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Psychosocial resilience: Challenges and facilitators for nurses from four New York City hospitals responding to the first wave of COVID-19, spring 2020: Qualitative findings from a mixed-methods study

Nancy Van Devanter, DrPH, RN, MEd, FAAN, Victoria H. Raveis, MA, MPhil, PhD, Christine Kovner, PhD, RN, FAAN, Kimberly Glassman, PhD, RN, FAAN, Gary Yu, PhD, Laura Jean Ridge, PhD, RN, ANP-BC

Abstract


Frontline workers are at great risk of significant mental health challenges as a result of responding to large-scale disasters. We conducted a mixed-methods study to identify the challenges experienced and the resources nurses drew upon during this first phase of the COVID-19 pandemic in the spring of 2020 in New York City (NYC). The qualitative data presented here are on 591 nurse participants in the qualitative arm of the study. Responses to qualitative questions were reviewed by one of the investigators to identify emerging themes. Two qualitative researchers used both deductive (guided by the Resilience Theory) and inductive approaches to analysis. Challenges identified by nurses included concerns about well-being and health risk; mental health symptoms such as depres­sion, anxiety, and difficulty sleeping; fears about the ability to care for patients with severe life-threatening symptoms; and home-work challenges such as risk to family and friends; and lack of availability of institutional resources, particularly, personal protective equipment (PPE). Facilitators of resilience were institutional resources and support available; social support from coworkers, friends, and family; and positive professional identity. Recommendations for promoting resilience in future disaster/pandemic responses included clarification of disaster-related professional responsibilities, integration of disaster preparedness into professional education, and engage­ment of nurses/frontline workers in preparation plan­ning for disasters.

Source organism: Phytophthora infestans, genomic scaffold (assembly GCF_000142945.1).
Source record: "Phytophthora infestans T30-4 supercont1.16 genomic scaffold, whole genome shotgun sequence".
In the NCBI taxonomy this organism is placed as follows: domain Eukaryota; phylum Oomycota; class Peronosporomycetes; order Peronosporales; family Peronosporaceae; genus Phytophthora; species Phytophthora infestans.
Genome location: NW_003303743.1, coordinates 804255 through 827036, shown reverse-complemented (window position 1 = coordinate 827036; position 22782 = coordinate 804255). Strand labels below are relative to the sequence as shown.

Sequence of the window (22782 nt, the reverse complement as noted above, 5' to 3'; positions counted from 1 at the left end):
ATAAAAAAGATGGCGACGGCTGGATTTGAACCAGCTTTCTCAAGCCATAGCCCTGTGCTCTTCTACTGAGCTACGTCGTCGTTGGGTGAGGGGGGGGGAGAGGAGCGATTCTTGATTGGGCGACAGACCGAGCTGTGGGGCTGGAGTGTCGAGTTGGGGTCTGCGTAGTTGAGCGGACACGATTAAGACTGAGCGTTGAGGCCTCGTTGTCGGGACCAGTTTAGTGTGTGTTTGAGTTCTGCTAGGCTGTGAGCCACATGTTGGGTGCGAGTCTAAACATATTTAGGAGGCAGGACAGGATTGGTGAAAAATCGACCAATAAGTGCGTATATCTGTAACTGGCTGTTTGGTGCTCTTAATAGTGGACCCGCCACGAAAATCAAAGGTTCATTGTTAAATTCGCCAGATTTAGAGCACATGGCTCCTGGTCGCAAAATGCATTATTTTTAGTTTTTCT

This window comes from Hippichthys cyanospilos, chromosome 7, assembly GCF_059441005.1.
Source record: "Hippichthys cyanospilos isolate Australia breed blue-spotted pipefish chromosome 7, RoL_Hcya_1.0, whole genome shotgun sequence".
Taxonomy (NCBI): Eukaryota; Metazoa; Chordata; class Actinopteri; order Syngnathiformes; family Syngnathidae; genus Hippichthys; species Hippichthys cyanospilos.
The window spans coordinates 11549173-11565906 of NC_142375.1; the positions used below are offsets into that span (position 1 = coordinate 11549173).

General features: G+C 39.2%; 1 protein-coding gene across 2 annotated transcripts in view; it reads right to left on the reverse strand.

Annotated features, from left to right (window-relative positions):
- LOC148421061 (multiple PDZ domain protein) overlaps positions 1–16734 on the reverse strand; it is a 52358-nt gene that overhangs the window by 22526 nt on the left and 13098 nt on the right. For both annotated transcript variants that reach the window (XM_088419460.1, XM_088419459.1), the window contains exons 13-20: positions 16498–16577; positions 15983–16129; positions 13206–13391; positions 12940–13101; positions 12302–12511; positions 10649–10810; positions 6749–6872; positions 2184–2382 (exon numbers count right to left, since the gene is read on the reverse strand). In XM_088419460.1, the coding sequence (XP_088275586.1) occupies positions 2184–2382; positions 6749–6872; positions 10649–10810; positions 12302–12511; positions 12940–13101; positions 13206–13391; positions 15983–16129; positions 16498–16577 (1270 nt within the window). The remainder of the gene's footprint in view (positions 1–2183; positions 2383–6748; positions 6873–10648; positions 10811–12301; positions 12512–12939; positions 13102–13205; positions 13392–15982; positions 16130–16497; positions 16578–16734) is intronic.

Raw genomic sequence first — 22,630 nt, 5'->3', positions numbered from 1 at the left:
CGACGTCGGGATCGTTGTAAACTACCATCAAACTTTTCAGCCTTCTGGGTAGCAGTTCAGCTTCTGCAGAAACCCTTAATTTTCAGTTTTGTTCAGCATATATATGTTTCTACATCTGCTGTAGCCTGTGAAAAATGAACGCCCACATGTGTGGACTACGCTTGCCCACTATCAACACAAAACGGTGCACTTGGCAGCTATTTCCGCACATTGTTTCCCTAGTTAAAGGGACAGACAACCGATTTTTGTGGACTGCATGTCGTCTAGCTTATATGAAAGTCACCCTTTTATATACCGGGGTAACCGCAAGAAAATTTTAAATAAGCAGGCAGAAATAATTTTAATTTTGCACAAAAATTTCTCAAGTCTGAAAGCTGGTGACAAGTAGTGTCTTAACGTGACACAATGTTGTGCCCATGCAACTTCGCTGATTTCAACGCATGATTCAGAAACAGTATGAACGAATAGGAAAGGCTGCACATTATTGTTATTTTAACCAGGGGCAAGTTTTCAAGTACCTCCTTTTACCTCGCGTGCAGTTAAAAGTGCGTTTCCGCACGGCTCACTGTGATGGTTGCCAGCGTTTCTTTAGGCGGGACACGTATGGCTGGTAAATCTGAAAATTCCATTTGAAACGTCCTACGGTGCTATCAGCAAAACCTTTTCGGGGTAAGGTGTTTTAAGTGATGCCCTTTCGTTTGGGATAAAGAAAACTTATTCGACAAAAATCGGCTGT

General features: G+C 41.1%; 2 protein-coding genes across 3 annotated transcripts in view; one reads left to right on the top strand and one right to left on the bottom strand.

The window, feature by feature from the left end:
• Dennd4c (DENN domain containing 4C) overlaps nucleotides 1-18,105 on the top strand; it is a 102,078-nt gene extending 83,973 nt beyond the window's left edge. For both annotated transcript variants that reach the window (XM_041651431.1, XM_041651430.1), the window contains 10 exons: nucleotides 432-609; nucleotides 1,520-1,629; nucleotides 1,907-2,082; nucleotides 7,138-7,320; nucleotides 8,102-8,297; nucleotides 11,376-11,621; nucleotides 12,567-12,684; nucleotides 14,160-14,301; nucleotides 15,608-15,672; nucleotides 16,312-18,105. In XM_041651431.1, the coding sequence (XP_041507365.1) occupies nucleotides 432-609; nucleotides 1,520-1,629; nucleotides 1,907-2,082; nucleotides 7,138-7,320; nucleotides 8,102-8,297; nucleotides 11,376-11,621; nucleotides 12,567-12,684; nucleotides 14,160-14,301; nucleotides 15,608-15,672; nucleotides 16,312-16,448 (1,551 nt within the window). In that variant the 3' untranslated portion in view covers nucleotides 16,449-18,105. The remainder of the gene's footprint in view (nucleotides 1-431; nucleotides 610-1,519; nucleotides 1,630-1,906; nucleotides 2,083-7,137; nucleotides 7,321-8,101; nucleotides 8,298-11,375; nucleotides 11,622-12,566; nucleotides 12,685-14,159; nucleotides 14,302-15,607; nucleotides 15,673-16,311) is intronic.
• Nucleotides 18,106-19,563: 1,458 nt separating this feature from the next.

Keywords


mental health, COVID-19, nurses

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References


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DOI: https://doi.org/10.5055/jem.0619

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